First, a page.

Sorkin keeps things moving incisively, not wasting a second as he sets the stage, establishing all the major players, and placing at the beginning moments of the trial. Once the parts are in place, wound up, and set in motion the clockwork starts ticking and does not stop. A procedural at its core, it strives to be more. We are taken beyond the courtroom, to the private backroom meeting, into the streets where passions flow on the front lines of protests, jettisoned across place and time, providing an array of different perspectives on the volatile scene of the alleged crime. An array of brush strokes are blended to fill the canvas while masterfully intertwining the stories of several characters. It is a lot to take in, and the lack of any viewer disorientation is a testament to the craftsmanship on display here. Expect to see the film pop up a lot during awards season both above and below the line.
Even when using actual courtroom dialogue pulled from hundreds of hours of testimony, Sorkin composes the screenplay so that lines wrap around and flow into the next. Stylishly and effectively connecting a couple of dozen characters – some speaking at length others only a line or two – into one fluid chorus of dialogue. Sorkin’s screenplay is simply rhythmic. It is complemented by the sharp and eloquent editing of Alan Baumgarten who flawlessly cuts from character to character, quickly transferring us back and forth in time. High notes are hit to punctuate the key moments while also contemplatively embrace the lulls, avoiding wearing out the welcome of the flashier moment. It is as sleek of a marriage of dialogue and editing as you’ll find on screen this year.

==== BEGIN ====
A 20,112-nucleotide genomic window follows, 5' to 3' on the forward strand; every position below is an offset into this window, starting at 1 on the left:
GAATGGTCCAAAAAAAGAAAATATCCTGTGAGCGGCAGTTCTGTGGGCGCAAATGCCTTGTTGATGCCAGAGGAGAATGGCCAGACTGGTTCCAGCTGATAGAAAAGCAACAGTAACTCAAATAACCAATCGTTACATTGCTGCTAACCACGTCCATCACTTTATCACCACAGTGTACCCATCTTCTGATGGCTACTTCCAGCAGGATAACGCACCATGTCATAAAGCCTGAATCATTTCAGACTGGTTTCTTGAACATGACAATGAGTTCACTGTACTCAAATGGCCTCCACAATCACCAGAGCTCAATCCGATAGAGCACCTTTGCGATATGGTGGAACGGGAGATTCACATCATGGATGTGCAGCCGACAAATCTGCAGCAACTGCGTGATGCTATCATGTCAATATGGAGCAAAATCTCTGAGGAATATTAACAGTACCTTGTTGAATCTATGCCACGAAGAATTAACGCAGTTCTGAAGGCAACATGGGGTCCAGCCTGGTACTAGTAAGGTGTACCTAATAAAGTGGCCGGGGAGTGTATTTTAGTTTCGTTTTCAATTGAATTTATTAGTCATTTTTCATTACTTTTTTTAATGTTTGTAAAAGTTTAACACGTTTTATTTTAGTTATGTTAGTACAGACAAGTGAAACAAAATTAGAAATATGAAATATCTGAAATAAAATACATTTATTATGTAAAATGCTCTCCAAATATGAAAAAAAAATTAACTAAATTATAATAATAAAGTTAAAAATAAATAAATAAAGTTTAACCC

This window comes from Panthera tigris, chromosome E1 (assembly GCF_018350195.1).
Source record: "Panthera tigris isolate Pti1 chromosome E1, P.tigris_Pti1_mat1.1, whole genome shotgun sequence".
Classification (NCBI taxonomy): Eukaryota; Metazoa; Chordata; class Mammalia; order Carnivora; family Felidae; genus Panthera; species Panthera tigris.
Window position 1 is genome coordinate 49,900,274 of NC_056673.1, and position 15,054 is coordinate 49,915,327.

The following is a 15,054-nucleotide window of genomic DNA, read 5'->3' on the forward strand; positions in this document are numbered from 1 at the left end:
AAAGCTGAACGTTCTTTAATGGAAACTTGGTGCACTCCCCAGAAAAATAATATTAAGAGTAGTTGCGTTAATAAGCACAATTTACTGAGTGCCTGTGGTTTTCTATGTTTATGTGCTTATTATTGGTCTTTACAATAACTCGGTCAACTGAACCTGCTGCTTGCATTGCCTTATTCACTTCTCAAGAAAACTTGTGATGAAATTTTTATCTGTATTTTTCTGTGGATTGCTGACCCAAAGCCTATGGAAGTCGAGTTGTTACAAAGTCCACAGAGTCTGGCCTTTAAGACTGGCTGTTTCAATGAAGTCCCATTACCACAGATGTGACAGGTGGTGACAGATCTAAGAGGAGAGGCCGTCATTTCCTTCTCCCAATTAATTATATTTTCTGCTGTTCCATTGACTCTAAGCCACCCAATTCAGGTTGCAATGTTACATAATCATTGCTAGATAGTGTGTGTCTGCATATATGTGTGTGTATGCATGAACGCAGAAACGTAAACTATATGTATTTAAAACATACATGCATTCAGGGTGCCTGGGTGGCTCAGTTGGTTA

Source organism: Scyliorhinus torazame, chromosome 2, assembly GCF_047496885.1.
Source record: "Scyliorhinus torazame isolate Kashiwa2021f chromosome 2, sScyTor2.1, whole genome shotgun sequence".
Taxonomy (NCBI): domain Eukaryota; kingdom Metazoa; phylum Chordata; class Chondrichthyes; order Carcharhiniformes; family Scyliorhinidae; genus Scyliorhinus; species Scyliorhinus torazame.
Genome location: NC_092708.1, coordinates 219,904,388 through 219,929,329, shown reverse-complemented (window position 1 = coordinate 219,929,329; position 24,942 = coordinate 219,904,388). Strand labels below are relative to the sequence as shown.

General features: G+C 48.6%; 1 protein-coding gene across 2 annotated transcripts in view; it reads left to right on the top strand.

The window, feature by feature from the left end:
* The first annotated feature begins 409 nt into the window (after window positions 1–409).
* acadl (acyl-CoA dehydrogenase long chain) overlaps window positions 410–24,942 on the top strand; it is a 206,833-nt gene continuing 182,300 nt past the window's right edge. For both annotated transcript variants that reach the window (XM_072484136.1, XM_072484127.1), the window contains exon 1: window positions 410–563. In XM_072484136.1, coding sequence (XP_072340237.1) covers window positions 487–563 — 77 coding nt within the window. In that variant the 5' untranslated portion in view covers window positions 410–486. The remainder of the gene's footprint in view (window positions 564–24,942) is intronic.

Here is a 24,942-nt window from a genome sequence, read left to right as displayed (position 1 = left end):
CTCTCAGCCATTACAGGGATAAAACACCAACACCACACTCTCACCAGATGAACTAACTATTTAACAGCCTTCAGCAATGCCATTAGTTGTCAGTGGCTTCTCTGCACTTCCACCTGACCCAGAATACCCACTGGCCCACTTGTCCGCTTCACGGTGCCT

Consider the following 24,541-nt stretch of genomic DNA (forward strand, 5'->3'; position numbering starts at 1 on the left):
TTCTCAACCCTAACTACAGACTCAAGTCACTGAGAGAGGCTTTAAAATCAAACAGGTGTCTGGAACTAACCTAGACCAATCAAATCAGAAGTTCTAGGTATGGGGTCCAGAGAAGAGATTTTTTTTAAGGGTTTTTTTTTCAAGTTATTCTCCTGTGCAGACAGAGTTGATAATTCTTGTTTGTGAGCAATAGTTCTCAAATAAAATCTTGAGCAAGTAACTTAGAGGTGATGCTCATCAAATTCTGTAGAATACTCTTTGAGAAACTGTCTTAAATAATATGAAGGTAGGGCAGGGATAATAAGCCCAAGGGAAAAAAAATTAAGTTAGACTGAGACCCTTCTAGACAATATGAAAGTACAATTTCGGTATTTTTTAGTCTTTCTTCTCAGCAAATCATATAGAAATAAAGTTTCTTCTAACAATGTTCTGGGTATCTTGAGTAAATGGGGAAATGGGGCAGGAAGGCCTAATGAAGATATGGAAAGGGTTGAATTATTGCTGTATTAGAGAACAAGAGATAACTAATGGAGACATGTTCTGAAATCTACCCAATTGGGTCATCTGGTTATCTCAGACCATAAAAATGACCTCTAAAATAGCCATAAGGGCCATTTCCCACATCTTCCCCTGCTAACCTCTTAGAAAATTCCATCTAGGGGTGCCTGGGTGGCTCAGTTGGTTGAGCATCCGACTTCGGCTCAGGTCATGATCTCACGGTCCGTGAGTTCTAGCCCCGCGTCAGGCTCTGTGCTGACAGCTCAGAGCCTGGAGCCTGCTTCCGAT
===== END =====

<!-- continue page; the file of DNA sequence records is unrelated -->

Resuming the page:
With such an extensive cast, it is admirable how Sorkin balances the weight of their performances Redmanye is tense, focused, and grounded, while not being showy. Cohen keeps us off-balance every time he is on screen delivering laughs (working his great chemistry with the equally quirky Strong) while never letting us lose focus on the weight of the situation. He delivers some of the funniest and most reverberating lines of the film. Mark Rylance is a chameleon disappearing into the role of lawyer William Kunstler, giving a strong enough performance to let us look past unsightly hair.
Other performances to watch for among this impressive ensemble are Michael Keaton, Caitlin Fitzgerald, and Yahya Abdul-Mateen II all of whom deserved additional screen time. While I also loved every line delivered by Frank Langella as the judge, his villainous traits were too on the surface. Having him wear a black cowboy hat may have been more subtle. At heart, this is an actor’s film with too many quality performances to cover here.
The film never quite reaching the dramatic, heart-pumping highs of Sorkin’s A Few Good Men. It remains more a little more restrained even when injecting touches of humor throughout. Still, it finds numerous times that strike the emotional drum, providing chills and lump in the throat moments. The only thing that pulled me out of its spell was is an awkward and ill-placed fade to black that still has me scratching my head. Also, the accents are a bit suspect (to be completely honest they may also be spot on, I just don’t know). Most flaws are minor and are easy to overlook as we are caught up by the captivating human drama and the brilliantly kinetic editing.
While the film is inspiring, I could not help but feel disheartened thinking about how some people will interpret it differently. I see as a moving fight against the oppressive powers, a thought-provoking and enlightening film that introduces new ideologies or reinforces fundamental beliefs. But, in today’s divided times, I can only expect some folks will watch it and instantly go on the defensive. Feeling attacked, as if that a film is taking shots at their political beliefs or favorite politician (or non-politician), will provide them the excuse they need to ignore the messages presented to them. For those people, I have to propose, if by pointing out the injustices of the remind you of the person you support, then maybe you should question who or what you support.
The Trial of the Chicago 7 is now streaming exclusively on Netflix.
‘The Trial of the Chicago 7’ is a captivating courtroom drama with brilliant kinetic editing and performances across the board.